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Practical Short Story Writing [Paperback]

John Paxton Sheriff
5.0 out of 5 stars  See all reviews (2 customer reviews)

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Book Description

19 Sep 1998
If you are a short story writer hoping to ge t published, this new edition is the book for you. The autho r presents a huge amount of useful information in an easily accessible form. '

Product details

  • Paperback: 160 pages
  • Publisher: Robert Hale Ltd; 2nd Revised edition edition (19 Sep 1998)
  • Language: English
  • ISBN-10: 0709063261
  • ISBN-13: 978-0709063261
  • Product Dimensions: 21.7 x 13.7 x 1.6 cm
  • Average Customer Review: 5.0 out of 5 stars  See all reviews (2 customer reviews)
  • Amazon Bestsellers Rank: 223,484 in Books (See Top 100 in Books)

More About the Author

Writing a biography seems like a piece of cake, until the attempt is made. Then... Well, where do you start.

I'm not too keen on any novels that begin in childhood. So, let's cut a long and boring factual story, and make it very short. 

I was born in Liverpool, England, and spent time in North Wales during the war. It was in North Wales that I qualified for grammar school, that education was continued in Liverpool - with no success whatsoever - and was followed by fifteen years in the British Army. During that time I got married and had three children: two girls and a boy, in that order. After the army - which I left because I was going deaf - the family moved to Australia for five years. I worked in New South Wales as a door-to-door insurance salesman, then in New South Wales and Queensland as a motor mechanic. But, more importantly, in that time my writing began to get published.

At that time I'd been writing for many years, with little success. In Australia, my short stories took off. Some general stories were published in the top glossy magazines for women, short crime stories were published in Adam, a pulp magazine for men.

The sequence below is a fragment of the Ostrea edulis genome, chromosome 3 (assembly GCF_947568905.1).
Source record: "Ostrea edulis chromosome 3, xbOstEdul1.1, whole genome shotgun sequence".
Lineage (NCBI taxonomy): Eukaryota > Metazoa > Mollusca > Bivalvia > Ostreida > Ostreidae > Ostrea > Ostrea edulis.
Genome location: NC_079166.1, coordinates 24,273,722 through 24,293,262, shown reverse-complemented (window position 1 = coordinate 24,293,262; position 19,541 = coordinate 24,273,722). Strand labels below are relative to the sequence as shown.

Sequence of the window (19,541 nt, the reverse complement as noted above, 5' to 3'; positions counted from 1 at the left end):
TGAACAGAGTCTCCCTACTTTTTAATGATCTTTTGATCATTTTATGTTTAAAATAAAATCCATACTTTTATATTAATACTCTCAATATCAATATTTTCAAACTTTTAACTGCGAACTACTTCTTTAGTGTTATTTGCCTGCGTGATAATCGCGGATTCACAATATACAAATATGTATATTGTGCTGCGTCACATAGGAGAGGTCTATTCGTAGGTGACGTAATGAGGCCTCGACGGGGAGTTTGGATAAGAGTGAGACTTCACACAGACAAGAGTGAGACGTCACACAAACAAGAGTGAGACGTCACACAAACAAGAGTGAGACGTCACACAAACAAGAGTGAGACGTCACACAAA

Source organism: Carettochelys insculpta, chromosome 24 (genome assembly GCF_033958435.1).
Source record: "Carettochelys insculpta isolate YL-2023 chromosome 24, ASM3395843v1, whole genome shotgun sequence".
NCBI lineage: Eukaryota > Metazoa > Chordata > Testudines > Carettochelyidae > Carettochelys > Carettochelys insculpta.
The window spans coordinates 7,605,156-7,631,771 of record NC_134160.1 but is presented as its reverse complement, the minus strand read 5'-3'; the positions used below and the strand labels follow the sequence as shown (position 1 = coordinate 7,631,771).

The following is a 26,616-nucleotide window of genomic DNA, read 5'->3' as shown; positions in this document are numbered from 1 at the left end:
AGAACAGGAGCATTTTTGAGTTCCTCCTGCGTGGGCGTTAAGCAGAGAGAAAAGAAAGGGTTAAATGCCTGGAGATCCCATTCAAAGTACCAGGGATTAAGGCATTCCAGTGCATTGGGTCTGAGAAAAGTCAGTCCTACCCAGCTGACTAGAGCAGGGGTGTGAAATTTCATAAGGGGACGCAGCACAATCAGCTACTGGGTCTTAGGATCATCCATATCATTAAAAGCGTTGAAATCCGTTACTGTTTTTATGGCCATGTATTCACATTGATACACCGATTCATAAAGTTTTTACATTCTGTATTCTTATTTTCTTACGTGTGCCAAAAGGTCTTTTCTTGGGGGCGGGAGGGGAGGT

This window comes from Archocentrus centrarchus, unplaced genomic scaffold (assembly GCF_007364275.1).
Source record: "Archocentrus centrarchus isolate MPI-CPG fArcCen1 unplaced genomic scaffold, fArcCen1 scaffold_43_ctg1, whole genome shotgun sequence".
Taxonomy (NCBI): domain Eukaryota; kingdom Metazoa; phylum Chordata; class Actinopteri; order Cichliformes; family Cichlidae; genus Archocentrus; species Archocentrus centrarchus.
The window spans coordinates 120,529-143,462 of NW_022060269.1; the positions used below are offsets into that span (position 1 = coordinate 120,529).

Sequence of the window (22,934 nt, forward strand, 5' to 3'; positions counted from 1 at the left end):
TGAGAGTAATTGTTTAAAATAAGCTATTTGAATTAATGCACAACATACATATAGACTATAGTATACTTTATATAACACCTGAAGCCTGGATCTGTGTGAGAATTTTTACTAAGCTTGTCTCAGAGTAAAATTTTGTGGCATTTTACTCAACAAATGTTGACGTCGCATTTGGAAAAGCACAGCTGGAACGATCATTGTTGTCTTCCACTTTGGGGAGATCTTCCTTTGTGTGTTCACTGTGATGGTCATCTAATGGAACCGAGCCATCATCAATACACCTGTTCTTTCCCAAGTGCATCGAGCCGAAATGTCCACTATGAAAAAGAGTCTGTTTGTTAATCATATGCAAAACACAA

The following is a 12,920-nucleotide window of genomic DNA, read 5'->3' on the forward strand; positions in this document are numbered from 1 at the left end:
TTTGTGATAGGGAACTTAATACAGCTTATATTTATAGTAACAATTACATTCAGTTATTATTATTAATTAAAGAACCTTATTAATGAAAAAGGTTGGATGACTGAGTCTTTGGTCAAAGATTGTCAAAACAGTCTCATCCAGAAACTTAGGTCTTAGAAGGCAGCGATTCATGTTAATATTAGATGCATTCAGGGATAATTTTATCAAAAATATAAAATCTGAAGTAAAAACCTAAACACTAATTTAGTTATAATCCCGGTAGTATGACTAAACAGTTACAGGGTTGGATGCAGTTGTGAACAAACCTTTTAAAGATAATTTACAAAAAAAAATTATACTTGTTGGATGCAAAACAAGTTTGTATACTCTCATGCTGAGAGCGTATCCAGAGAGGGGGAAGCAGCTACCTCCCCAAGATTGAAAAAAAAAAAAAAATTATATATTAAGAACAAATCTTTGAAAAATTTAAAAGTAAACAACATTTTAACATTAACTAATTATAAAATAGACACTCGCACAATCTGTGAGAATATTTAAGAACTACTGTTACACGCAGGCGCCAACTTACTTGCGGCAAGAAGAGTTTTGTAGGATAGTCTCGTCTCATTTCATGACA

My wife always told me that everything we do in life comes in useful sooner or later. As far as my writing goes, I'm convinced she's right - and this theory could be useful to many aspiring writers.
When we returned to England, I spent five years working on computers for a major bank, and some nine years designing, casting and painting toy soldiers for collectors around the world. But I continued writing, and - I think it was in 1986 - I moved away from fiction and began writing articles. The success I had in national magazines led to work with two local newspaper groups. I was writing short feature articles for them, as many as ten, 500-word articles a week. I had to be economical with words, and - now it's back to my wife's brilliant theory - I'm sure that economy with words helped me when I began writing short Western novels.

Perhaps it did. One thing I do know is that writing short Western novels helped me when I turned to crime writing. And now it's working the other way: creating complicated plots for crime novels means that my Western novels are becoming more complex - and so far, fingers crossed, that's a good thing.

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Customer Reviews